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5th Annual Housing Is Summit on May 16-17

On May 16-17, over 300 practitioners, policymakers, executives, and researchers gathered in Washington, D.C., for CLPHA’s fifth annual Housing Is Summit, an event highlighting collaboration among the housing, education, and health sectors.

View Summit session summaries and video recordings
 

Elements of a Successful Partnership

With generous support from the MacArthur Foundation, CLPHA developed an in-depth report on regional housing-education collaborations taking place at housing authorities across the Pacific-Northwest.

Read the Multimedia Report
 

National Snapshot of PHA-Health Partnerships

The Council of Large Public Housing Authorities (CLPHA) provides new data about public housing authorities’ partnerships with the health sector and offers recommendations to encourage collaboration between these affordable housing providers and their health system partners.

Read the Report
 

Housing Is Summit 2019: Keynote Recap

Day Two of this year's Housing Is Summit began with an electrifying keynote by Dr. Camara Jones, a renowned epidemiologist and public health leader, who talked about the role of "social determinants of inequity" as they relate to health disparities and disparities in other key outcomes. 

View summary and video recording of Dr. Jones' keynote.
 
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Research
Community:
Jul 23, 2018
To what extent does a change of address and transformation of the surrounding environment translate into a reduced sense of stigmatization of public housing residents? This article explores this question. Drawing from research at three new, mixed-income developments in Chicago, we examine changes in the regulatory and social environment and the perspectives and experiences of public housing residents living there. We find that although some forms of perceived stigma may have been ameliorated in these new settings, in other ways stigma and isolation has intensified.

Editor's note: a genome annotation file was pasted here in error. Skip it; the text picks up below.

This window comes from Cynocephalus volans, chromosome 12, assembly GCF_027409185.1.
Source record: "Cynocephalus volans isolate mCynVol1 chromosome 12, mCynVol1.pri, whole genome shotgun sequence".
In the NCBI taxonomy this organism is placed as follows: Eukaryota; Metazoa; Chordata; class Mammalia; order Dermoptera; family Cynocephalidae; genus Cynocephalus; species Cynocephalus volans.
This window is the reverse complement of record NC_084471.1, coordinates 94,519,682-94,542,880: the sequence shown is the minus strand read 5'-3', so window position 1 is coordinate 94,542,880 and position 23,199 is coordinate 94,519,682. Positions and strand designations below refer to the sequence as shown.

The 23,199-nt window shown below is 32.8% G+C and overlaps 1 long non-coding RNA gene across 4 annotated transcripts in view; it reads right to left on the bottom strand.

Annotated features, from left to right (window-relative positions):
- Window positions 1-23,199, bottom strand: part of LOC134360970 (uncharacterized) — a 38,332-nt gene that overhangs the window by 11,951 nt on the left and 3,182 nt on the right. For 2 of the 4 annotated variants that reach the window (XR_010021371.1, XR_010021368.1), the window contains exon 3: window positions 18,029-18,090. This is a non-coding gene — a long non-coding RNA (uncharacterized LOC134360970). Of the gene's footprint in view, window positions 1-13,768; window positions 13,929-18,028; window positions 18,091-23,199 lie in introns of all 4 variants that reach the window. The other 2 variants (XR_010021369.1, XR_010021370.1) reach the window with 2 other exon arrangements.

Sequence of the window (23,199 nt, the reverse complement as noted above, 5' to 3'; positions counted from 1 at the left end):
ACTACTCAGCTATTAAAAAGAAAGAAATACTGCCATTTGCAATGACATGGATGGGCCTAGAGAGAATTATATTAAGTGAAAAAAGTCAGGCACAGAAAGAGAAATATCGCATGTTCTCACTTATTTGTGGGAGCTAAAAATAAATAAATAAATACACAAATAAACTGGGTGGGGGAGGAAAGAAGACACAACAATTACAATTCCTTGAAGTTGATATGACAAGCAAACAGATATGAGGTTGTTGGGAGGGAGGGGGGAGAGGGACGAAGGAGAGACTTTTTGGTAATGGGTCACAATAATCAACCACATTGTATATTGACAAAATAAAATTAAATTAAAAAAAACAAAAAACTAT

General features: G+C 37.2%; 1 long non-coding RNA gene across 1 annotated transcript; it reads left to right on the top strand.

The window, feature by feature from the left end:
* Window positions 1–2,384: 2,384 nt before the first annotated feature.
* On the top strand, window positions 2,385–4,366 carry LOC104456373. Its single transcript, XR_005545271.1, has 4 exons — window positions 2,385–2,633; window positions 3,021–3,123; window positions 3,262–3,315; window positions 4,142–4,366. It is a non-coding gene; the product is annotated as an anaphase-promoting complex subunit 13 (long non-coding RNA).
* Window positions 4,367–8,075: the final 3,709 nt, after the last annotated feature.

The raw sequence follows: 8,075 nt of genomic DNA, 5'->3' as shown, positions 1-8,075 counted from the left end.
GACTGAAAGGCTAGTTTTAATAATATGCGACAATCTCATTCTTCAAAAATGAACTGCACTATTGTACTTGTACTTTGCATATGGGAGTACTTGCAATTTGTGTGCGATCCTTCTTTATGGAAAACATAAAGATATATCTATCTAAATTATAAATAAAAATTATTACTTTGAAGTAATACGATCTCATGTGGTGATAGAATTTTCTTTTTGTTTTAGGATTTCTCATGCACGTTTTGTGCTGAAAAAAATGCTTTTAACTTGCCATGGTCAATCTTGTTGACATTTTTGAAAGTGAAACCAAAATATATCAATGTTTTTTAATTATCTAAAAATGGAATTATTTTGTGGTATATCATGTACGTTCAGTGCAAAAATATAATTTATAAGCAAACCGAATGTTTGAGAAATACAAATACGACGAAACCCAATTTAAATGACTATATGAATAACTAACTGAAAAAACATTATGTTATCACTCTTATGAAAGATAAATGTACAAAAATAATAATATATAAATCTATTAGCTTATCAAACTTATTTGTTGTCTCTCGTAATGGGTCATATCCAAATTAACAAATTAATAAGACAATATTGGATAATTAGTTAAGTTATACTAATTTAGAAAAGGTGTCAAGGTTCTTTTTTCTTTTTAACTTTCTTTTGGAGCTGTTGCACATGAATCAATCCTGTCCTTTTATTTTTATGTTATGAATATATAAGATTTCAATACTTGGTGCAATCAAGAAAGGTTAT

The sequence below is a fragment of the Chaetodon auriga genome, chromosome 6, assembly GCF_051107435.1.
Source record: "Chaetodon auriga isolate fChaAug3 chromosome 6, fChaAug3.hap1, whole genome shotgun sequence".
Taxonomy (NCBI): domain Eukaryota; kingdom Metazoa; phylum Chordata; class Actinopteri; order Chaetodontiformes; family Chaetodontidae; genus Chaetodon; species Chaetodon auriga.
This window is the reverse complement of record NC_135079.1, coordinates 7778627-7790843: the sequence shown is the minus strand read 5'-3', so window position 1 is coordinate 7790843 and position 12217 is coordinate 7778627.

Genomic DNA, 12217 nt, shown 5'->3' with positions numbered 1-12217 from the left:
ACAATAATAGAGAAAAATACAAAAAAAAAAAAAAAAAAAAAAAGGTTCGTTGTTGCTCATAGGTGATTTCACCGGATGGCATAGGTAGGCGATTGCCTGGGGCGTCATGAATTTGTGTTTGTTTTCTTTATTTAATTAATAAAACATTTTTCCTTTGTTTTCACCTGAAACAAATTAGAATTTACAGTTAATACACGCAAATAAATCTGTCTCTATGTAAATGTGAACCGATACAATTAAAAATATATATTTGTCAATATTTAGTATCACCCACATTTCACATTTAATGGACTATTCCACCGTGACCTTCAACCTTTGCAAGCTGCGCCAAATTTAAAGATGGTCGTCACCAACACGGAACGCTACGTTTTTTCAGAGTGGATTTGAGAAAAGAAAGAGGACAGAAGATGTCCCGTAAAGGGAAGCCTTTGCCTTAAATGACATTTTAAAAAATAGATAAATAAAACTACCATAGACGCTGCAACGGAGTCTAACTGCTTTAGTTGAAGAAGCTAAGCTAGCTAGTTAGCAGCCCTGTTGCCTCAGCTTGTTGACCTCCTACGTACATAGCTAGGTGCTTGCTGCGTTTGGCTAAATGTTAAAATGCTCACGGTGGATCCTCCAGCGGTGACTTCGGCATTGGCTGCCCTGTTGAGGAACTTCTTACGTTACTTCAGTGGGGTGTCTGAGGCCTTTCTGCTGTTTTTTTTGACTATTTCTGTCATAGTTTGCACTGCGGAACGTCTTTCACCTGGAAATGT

Authored by:
Topics: Housing, Low-income, Mental health, Midwest, Mobility, Racial inequalities, Research, Safety
Shared by Housing Is on Jul 23, 2018

The New Stigma of Relocated Public Housing Residents: Challenges to Social Identity in Mixed-Income Developments

Research
Jul 23, 2018
To what extent does a change of address and transformation of the surrounding environment translate into a reduced sense of stigmatization of public housing residents? This article explores this question.
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Report
Community:
Jun 29, 2017
Violent-crime arrests drop by 33 percent for program participants.

Authored by: UChicago News
Topics: Child welfare, Criminal justice, Education, Low-income, Midwest, Mobility, Out-of-school time, Post-secondary, Racial inequalities, Research, Safety, Substance abuse, Workforce development, Youth
Shared by Housing Is on Jul 5, 2018
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Report
Community:
Nov 1, 2017
Why do some neighborhoods appear able to launch effective local improvement initiatives, while others are more hampered by fragmentation and mistrust? Why can some communities mobilize diverse constituencies to influence public policy, while others cannot? Answers to these questions may be found in the specific patterns of collaboration that form among community organizations, and between these groups, schools, public agencies, and elected officials, according to MDRC, a preeminent social-policy research organization.

Authored by: MDRC
Topics: Asset building, Child welfare, Community development, Data sharing, Dual-generation, Education, Family engagement, Funding, Health, Housing, Legislation & Policy, Low-income, Metrics, Midwest, Mobility, Out-of-school time, Partnerships, Place-based, Preventative care, Research, Safety, Stability, Workforce development, Youth
Shared by Mica O'Brien on Jun 29, 2018

Network Effectiveness in Community Collaborations: Learning from the Chicago Community Networks Study

Report
Nov 1, 2017
MDRC
Why do some neighborhoods appear able to launch effective local improvement initiatives, while others are more hampered by fragmentation and mistrust? Why can some communities mobilize diverse constituencies to influence public policy, while others cannot?